Other air-med and critical-care ground-transport safety-related offerings worth checking out include an NTSB Family Assistance Presentation on Oct. 27 and such sessions as Making the Easy Decision (125), Ground Ambulance Transport: Are You Being Taken for the Ride of Your Life (130), Ground Transport Safety – Applying Aviation Tools to Ground Transport (228), NVGs: Teaching an Old Dog New Tricks (Session 114), The Patient First, Safety Always (136), Fatigue: Turning Sweet Dreams Into Nightmares (147), 10 Years of NVGs in HEMS (204), Not Just Another Sad Story (205), Cooperation for Safety (209), Time Out: Utilizing a Fatigue Risk Assessment (224a), The Unforeseen Enemy: Wake Turbulence (234), Distractions in Dispatch (235), Integrating a Safety Management System into Air and Ground EMS (238), What to Do When It’s One of Your Own (315), HEMS and Safety: Regulations and Measures in Germany (326), and Helibase Management: Finally Air Medical Disaster Planning (333).
In addition, the conference’s exhibit hall will feature the Vision Zero Booth (#1827), a project headed up by flight nurse and HEMS accident survivor Jonathan Godfrey, which is aimed at building a better safety culture through raising awareness, education and personal vigilance.
Safety-focused Scientific Assembly research and education exhibit hall presentations, meantime, include Does the Pilot Operational Risk Assessment Score Used During Adverse Weather Reliably Predict Go Vs. No Go?; Assessment of Cognitive Fatigue in Air Medical Providers; The Effect of Sleep Inertia on EMS Pilot Performance; The Role of Digital Stories in Air Medical Transport Safety; and a Webinar on Ambulance Ground-Transfer Safety.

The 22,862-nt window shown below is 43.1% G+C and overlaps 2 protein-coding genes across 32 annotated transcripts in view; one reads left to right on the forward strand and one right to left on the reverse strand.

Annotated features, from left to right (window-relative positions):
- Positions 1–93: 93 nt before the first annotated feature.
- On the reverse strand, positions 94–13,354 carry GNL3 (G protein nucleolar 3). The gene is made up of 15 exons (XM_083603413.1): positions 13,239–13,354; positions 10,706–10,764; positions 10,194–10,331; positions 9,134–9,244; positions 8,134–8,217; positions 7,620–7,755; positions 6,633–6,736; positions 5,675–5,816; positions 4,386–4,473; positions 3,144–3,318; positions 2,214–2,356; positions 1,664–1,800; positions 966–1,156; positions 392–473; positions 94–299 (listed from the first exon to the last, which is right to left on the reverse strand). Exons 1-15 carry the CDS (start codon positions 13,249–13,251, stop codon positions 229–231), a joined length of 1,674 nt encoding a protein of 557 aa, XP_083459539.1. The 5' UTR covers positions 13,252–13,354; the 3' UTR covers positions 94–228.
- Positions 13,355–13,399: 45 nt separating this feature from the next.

The exhibit hall also will house many safety related products and consulting services, including such safety technologies as night-vision goggles (NVGs), Terrain Awareness and Warning Systems (TAWS), and weather reporting tools; risk-assessment programs; and safety-training programs.
Finally, the National Association of Communications Specialists (NAACS) is offering its Certified Flight Communicator and Advanced Flight Communicator certification courses. And the National EMS Pilots Association is offering a Helicopter Air Transport Pilot Preparation course.
AMTC is a one-stop shop for access to representatives from myriad key aviation and health-care-related organizations. Organizers include the Association of Air Medical Services, the Air & Surface Transport Nurses Association, the Air Medical Physician Association, the International Association of Flight Paramedics, the National Association of Air Medical Communication Specialists, and the National EMS Pilots Association.
Members of the media can pre-register online at www.aams.org/AM/Template.cfm?Section=Media_Room or obtain credentials, arrange interviews and get news onsite at Booth 1801. For a complete list of session dates and times, see www.aams.org/Content/NavigationMenu/EducationMeetings/AMTC2009/default.htm.
About AAMS - The Association of Air Medical Services (AAMS) is the only international trade association serving the entire air and ground medical transport community. AAMS strives to enhance the medical transport industry by promoting the highest level of industry safety; promoting quality patient care; inspiring commitment to the industry’s work, causes, and viability; and providing superior service to its members. For additional information, visit the AAMS’ web site at www.aams.org.